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Dr. Cummings Black History Month Celebration News Article

Posted 02/17/22

Photo for Dr. Cummings Black History Month Celebration News Article

There were a number of notables in Black History that went on to their reward in 2021.  Since February is Black History Month, let’s see who we can name.  There’s no way to name them all or talk about their accomplishments.  More names will not be mention then we get to mention.  Some names will be recognizable and some will not be known.  Allow me to try to give them honor the best way I can today. Here are my top 20 in no special order.  

Many have heard of Rosa Parks who refused to give up her seat on the bus, but do you 
remember Martha White?  She refused to give up her seat on a crowded Baton Rouge, Louisiana bus in 1953.  Her case then helped them frame the Montgomery Bus Boycott two years later in 1955. 

                (2.) Melvin Van Peebles, legendary movie director, many consider him to be the father of Black American Film Industry. 

                (3.) Lee Elder, who in 1975 was the 1st Black player to play golf in “The Masters.”  He won the PGA Tour events 4 times. 

                (4.) Bishop Desmond Tutu, a South African Archbishop, who was the 1st Black to hold that office. In 1984 he won the Nobel Peace Prize; Bishop Tutu is known as an international human rights activist and voice of moral leadership. He also worked with Nelson Mandela.  

                (5.) Wanda Young, 1/3 of the Marveletts a famous singing group of the 1950’s & 60’s.  

                (6.) Shirley McBay, a mathematician who was the 1st Black to receive a Doctorate from the University of Georgia.   

                (7.) Lee Evans who made a world record in the 1968 Summer Olympics winning the gold medal in the 400-meter race.  This is approximately 6 months after Dr. Martin L. King was shot to death.  What makes him famous or in-famous was while he was accepting his medal, Lee Evans wore a black beret to match his black socks and raised his fist.  

                (8.) Pervis Staples, a tenor voice of the famous Staples Singers.  

                (9.) Alice Hastings, 1st Black appointment to office of Federal Judge in the State of Florida. Also, the 1st Black person elected to the Florida House since the Reconstruction.  Also, Florida’s longest running Congressman.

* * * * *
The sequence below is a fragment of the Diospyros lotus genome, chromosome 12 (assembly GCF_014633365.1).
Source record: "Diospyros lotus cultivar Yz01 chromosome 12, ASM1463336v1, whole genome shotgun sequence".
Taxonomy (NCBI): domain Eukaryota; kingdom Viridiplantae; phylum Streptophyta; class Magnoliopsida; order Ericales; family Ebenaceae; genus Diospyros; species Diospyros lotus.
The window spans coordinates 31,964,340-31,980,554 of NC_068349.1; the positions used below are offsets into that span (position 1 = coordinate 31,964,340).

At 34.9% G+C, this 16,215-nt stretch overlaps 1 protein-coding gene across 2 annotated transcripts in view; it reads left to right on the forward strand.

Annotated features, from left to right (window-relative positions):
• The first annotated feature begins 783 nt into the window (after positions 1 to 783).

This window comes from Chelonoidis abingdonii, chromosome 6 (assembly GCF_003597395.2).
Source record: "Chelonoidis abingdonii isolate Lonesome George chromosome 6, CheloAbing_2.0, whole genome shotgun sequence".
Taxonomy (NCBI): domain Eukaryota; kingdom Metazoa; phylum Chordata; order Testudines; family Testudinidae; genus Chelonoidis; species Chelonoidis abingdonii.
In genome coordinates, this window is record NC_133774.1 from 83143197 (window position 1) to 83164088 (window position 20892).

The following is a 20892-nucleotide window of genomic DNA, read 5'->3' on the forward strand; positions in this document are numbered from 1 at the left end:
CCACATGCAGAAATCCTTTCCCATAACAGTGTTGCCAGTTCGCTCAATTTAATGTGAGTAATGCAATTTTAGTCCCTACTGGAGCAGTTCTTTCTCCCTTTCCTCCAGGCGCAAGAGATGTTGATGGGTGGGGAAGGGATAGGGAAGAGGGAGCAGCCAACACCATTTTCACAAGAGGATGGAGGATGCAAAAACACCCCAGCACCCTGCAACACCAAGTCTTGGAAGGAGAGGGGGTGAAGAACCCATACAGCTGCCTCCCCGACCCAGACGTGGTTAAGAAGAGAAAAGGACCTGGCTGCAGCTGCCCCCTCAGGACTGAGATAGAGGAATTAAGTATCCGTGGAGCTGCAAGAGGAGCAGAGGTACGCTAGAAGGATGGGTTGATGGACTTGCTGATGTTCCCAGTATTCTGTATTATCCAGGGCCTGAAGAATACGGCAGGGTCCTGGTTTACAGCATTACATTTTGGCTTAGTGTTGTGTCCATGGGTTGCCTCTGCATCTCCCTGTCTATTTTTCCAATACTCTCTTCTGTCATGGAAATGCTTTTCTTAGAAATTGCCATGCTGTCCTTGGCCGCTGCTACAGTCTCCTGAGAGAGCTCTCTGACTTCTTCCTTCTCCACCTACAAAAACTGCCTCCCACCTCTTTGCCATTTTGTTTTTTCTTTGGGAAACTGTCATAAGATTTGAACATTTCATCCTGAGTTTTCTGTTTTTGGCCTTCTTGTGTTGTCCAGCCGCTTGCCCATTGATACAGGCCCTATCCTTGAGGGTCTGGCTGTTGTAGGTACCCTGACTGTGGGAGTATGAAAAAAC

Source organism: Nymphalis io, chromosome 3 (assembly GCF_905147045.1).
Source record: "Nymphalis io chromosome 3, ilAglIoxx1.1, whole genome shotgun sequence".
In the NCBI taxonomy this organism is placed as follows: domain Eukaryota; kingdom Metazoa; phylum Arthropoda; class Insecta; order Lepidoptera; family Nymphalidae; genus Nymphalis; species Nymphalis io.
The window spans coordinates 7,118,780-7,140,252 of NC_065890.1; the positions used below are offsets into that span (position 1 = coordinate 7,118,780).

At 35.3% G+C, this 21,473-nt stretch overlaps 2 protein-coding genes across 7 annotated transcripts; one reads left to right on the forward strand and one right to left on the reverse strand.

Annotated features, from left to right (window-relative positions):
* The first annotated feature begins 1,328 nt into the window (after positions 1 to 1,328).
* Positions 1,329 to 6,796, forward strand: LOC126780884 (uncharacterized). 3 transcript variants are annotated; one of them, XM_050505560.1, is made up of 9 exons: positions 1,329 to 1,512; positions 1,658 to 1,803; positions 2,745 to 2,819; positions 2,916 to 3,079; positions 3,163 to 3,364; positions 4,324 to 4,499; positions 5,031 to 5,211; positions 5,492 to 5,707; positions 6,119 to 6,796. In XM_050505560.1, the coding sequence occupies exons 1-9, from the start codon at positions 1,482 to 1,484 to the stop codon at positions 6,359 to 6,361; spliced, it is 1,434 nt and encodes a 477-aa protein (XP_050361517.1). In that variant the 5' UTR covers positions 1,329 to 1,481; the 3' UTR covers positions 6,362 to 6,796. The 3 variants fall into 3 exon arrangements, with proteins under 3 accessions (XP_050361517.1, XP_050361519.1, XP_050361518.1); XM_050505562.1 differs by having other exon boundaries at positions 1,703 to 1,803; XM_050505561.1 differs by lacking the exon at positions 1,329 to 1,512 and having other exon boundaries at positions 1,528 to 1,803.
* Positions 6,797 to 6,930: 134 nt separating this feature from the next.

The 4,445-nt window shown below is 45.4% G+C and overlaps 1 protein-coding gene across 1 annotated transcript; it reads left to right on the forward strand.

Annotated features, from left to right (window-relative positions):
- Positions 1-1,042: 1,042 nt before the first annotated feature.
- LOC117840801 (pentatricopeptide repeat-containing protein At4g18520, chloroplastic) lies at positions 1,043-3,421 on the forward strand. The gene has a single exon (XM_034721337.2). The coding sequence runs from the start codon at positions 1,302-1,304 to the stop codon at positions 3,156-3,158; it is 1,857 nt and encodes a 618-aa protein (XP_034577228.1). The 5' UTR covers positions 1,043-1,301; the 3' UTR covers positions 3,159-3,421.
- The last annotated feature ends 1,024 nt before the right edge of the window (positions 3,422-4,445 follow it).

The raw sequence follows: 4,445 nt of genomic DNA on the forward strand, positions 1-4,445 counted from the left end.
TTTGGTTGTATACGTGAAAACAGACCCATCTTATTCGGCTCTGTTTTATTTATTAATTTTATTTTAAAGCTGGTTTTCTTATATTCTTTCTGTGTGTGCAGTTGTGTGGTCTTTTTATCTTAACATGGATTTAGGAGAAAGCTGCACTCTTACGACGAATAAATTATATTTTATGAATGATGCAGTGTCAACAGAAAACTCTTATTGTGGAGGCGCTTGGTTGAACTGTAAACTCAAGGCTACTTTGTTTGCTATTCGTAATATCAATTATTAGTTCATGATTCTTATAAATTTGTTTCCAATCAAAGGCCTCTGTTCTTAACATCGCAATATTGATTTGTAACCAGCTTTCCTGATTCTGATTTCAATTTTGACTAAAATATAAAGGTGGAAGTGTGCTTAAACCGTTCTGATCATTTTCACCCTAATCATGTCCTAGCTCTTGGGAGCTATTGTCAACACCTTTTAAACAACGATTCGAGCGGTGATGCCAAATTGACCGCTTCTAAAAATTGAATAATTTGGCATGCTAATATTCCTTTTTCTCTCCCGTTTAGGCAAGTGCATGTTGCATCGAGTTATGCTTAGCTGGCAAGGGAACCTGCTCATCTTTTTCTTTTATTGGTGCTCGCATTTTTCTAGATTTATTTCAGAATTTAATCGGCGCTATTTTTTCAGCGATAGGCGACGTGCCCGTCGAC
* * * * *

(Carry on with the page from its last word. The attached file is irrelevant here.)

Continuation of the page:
(10.) Alvin Sykes, self-taught legal advisor who helped re-open the Emmett Till lynching case of 1955.  It was this case that helped spark the March On Washington.  

                (11.) Elgin Baylor, an NBA legend who played with the LA Lakers.  He was a super-star of his day.  

                (12.) Marvelous Marvin Hagler, a Boxing Legend, and a former Middleweight Champion. 

                (13.) Robert Ashby, one of the only 3 survivors of the Tuskegee Air Force. 

                (14.) Iru Cross, former NFL defensive back.  What he is famous for is being the 1st Black man to work full-time as a sports analyst on national tv.  

                (15.) Mary Wilson, a founding member of the famous Supremes singing group of the 1960’s.  

                (16.) Leon Spinks, former heavyweight Champion.  The fight that he is most famous for is the 1978 upset when he beat Muhammad Ali.  Ali did reclaim the title. 

                (17.) John Chaney, famous College Basketball Coach.  

                (18.) Cicely Tyson, an award-winning actress who helped open many doors for other Black Actress.  

                (19.) Hank Aaron, Major League Baseball player who broke Babe Ruth’s home run record. 

            (20.)  Last one is not from 2021, but died in January 2022.  Everett Lee, a conductor who is said to have broken down racial barriers.  The Chicago Defender called him the first Black conductor “to wave the baton over a white orchestra in a Broadway production.” Interesting he was born in Wheeling, WV and is in the Wheeling Hall of Fame.  

                This is no way close to all who could or should be on the list.  It is only a small few.  It is a reminder that our heroes are dying every day, both white and black.  We have dealt with this virus for the past two years, and more have died then we had ever dream.  Now is the time for new brave, strong, people to make a difference in their community, no matter the color of their skin. Will you be one to make this world a better place before you have to leave?  I hope to do so myself. 

Darrell W. Cummings 
Pastor of Bethlehem Apostolic Temple Wheeling, WV  
& Shiloh Apostolic Faith Assembly, Weirton, WV